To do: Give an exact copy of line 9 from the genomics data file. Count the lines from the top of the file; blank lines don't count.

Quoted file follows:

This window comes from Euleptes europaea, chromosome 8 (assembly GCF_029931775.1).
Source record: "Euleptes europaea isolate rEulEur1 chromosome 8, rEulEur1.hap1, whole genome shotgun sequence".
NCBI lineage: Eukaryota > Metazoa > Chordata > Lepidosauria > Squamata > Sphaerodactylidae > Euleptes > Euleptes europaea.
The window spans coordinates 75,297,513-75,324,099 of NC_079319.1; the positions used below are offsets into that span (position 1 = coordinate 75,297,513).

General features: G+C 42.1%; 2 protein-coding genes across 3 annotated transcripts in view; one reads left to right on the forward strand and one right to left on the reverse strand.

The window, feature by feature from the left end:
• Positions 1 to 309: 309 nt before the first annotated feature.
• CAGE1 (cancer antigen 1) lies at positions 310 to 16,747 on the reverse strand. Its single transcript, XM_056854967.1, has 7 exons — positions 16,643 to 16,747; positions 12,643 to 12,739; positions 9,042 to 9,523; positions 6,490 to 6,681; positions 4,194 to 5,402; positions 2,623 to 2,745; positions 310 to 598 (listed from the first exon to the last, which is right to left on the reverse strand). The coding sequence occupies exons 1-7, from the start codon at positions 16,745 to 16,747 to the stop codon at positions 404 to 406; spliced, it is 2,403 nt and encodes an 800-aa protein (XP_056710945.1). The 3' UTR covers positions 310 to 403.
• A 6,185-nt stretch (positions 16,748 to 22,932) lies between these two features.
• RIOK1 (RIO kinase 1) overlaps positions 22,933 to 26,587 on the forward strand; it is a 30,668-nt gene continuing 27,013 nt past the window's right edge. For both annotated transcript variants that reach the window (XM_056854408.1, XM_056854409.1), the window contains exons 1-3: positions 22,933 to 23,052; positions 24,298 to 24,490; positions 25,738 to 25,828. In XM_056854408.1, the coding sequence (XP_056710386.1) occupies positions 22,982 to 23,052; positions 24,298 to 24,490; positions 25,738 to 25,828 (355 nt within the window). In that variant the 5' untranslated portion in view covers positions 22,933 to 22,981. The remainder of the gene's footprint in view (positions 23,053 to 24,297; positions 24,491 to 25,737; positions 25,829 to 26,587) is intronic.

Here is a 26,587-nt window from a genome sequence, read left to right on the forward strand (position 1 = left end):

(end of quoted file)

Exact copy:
• A 6,185-nt stretch (positions 16,748 to 22,932) lies between these two features.